T-Shirt Refashion: from Large to Mini
It’s a fact—anything “mini” is just cuter. That’s why my favorite refashion is to turn giant t-shirts into cute baby or doggy clothes. Plus, using the shirt’s hem and neckbands saves you time, and re-using an old shirt saves the environment! Not to mention, there are plenty of shirts with cool designs that are hard to get in the fabric store.
In honor of Halloween, I’m refashioning a spooky old skeleton tee into a new shirt for my dog, Beatrix! Follow along below to make your own for a little one in your life, or even cut down a larger shirt for yourself.
- Large, clean T-shirt
- Matching thread
- Pattern for a baby or dog shirt (or even for a smaller shirt for yourself)
- Seam ripper
- Tape measure
- Sewing machine – you can use either a regular sewing machine or overlocker for this project
- Ball point needles for your chosen sewing machine
Steps on how to re-size a T-shirt:
Step 1: Start with a large, clean T-shirt. Smaller prints work best (e.g., just the size of the skeleton head above), as we will be cutting down the shirt to a much smaller size.
Step 2: Fold the front of the T-shirt in half and pin your pattern piece on top, matching the fold line of your pattern to the fold line of the shirt. Make sure there are no wrinkles or other wonky bits, and that your pattern is centered over the T-shirt design.
Tip: For a baby shirt, I like to have the main design on the front, but for a dog shirt I often put the design on the back so it is easier to see when the dog is wearing it.
Step 3: Turn the T-shirt to the back, and use the fabric there to cut your other main pattern piece (the back of the shirt for a baby or the front of the shirt for a dog).
Step 4: Use your remaining T-shirt fabric to cut out the sleeves.
Tip: For the sleeves, I like to take advantage of the already hemmed edge of the shirt, be it along the bottom of the shirt or the hemmed sleeves. To do this, align the bottom of the sleeve pattern with the hem of the shirt to cut out your pre-hemmed sleeves. Remember to not include a hem allowance when cutting this way so that the sleeves don’t turn out too long.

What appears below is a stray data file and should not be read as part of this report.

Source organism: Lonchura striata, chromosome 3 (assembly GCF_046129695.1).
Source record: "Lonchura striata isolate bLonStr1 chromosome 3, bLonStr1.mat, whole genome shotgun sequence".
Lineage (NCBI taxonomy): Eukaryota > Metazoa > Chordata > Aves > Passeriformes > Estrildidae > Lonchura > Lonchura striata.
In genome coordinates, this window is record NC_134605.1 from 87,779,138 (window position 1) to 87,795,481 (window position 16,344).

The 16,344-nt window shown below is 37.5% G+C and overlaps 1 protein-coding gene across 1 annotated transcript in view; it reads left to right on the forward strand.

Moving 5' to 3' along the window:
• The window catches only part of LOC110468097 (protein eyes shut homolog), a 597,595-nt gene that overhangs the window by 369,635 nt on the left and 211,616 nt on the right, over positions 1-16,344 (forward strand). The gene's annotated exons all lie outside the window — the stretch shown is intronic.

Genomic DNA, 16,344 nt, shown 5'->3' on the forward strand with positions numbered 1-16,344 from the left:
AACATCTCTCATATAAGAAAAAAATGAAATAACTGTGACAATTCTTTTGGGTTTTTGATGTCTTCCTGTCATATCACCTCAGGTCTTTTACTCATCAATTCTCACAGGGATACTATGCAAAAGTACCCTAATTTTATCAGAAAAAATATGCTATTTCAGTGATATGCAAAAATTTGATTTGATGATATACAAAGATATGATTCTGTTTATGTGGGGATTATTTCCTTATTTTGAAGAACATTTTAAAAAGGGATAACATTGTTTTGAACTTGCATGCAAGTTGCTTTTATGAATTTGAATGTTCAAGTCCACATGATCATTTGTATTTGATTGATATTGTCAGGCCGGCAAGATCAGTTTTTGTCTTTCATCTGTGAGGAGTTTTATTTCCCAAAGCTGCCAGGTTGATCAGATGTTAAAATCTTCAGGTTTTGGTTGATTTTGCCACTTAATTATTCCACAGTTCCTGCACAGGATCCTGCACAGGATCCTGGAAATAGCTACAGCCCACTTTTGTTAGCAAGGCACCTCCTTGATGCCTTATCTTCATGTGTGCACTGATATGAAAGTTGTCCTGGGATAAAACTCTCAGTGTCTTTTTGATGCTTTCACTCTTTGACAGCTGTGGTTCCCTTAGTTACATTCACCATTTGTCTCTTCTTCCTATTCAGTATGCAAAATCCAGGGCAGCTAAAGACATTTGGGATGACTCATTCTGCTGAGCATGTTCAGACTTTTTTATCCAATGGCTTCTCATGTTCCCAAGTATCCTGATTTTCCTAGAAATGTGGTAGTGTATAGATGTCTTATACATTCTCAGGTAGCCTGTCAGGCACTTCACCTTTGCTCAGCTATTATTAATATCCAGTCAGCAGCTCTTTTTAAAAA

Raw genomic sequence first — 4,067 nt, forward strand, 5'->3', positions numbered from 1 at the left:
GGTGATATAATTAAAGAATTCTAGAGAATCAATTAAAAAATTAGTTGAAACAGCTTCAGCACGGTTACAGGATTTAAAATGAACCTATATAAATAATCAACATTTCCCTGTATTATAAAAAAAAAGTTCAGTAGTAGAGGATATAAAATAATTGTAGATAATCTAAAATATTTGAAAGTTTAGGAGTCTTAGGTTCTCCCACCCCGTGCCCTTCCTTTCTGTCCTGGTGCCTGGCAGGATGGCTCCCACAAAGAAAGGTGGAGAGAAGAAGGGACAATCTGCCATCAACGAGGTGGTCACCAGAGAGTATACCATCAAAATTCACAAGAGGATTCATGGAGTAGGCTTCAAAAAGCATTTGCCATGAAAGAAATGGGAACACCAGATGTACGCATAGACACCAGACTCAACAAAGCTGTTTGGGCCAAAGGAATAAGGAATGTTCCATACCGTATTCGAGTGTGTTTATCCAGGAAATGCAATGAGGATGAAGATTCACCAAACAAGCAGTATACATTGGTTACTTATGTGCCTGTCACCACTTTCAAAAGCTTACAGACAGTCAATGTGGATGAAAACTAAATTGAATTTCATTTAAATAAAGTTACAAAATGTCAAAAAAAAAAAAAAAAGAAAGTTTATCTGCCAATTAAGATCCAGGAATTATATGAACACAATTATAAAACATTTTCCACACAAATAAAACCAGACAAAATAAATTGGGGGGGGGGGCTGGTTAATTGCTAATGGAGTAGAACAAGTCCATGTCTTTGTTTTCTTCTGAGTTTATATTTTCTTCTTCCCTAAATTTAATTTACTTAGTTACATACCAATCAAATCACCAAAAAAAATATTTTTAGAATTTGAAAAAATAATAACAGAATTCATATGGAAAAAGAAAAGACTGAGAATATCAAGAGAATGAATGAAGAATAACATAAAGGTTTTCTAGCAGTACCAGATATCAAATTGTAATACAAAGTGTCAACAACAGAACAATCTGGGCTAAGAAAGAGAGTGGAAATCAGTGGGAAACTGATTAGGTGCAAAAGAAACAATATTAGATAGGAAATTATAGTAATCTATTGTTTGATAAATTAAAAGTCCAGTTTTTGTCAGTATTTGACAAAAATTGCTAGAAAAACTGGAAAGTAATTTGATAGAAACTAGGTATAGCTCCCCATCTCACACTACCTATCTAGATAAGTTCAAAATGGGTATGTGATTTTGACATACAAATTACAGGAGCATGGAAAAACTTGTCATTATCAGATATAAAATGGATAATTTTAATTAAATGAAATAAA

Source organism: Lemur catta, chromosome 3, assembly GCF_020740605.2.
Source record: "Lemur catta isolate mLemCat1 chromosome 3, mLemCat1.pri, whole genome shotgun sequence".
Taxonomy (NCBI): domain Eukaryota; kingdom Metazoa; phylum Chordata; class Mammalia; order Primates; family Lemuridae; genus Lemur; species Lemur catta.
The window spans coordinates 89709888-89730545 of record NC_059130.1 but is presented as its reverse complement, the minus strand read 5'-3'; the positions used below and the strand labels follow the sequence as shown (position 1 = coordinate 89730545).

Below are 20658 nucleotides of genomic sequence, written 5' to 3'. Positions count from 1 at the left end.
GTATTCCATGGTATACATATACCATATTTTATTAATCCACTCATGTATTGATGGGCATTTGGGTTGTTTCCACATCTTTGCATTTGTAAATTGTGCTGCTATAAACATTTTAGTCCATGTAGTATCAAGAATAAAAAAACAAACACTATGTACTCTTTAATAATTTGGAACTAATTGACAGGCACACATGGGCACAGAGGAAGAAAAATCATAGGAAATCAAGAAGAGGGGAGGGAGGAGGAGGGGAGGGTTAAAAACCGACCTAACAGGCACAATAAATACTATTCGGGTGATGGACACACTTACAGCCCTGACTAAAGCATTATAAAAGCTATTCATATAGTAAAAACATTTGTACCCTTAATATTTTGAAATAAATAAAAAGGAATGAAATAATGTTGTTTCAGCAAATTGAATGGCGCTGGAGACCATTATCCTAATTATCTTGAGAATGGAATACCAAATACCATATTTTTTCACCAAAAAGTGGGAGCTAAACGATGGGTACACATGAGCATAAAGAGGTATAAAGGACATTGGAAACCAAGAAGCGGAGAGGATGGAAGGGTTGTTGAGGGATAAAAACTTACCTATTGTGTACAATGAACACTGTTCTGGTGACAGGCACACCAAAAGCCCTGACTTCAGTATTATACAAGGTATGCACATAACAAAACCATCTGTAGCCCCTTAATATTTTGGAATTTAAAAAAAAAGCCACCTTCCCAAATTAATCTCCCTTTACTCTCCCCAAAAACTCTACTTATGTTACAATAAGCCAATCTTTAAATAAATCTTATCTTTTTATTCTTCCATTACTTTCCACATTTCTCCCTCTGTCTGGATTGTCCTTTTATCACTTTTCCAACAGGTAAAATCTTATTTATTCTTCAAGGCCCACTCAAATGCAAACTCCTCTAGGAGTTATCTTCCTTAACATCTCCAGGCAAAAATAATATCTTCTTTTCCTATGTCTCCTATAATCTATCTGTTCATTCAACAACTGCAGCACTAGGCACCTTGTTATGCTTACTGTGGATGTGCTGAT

Step 5: Using your seam ripper, carefully unpick the ribbed neckband from the shirt. We will reattach this later so that your new shirt will have a ribbed neckband, too!
Step 6: Cut out any remaining pattern pieces according to your pattern’s instructions. In addition to a shirt front, back, raglan sleeves, and collar band, I also cut out a hem band.
Tip: Get creative with your pattern placement! I used the skeleton head for the main body of my shirt, and cut out the words “Bonehead” to use as the band.
Step 7: Sew your pattern together as normal following the pattern instructions. However, do not finish the neckband.
Tip: When sewing together knit fabric that has a bit of stretch, use your overlock or a zig-zag stretch stitch on your sewing machine. Here, I am using BERNINA 1300MDC, a combination overlock coverstitch machine that handles knits beautifully. It also does a great coverstitch hem, which gives your t-shirts a professional finish if you aren’t already use the T-shirt’s pre-made hems.
Step 8: Use the ribbed neckband you unpicked in step 5 to create a new neckband for your smaller shirt. To do this, first measure the neck opening of your shirt. Cut your neckband from the ribbing slightly smaller than your measurements, up to 1 inch for a neckband measuring 20 inches. Make sure that the ribbing will stretch to fit your shirt’s neck opening without straining too much, and be sure to take into account seam allowances.
Step 9: Resew the neckband ribbing into a loop and attach it in the round to your shirt opening. The easiest way to do this is to find the mid-points of both the shirt opening and neckband, pin them together, and stretch out the extra, stretching and pinning in place between the midpoints.
Tip: For a clean finish, unfold the neckband, stitch in a loop, and refold to hide your seam allowance.
Step 10 – Optional: Sometimes as I attach my neckband I also like to reattach the original shirt tag. This preserves the care information and is a realistic-looking detail for your mini shirt.
Tip: The neckband can also be used to make lapped shoulders for an easy-to-wear baby shirt. To do this, use a baby pattern with this detail and attach the neckband before sewing on the sleeves.
And here she is in the finished product:
This is my go-to project for my pup, baby showers, and even myself when a volunteer or team shirt is too big. It is a great way to refashion old clothes, and I just love the adorable “mini” version of adult t-shirts. I even used this technique to create mini band-shirts for my friend’s baby, which is hard to find in child sizes!
What’s your favorite refashion? Share in the comments!
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3 comments on “T-Shirt Refashion: from Large to Mini”
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When my Bichon came home from surgery we needed to cover up his wound, so I found that 18 month children’s t-shirts fit fine. I will use this size to act as a base and add embellishments to make dresses for my girl Bichon too.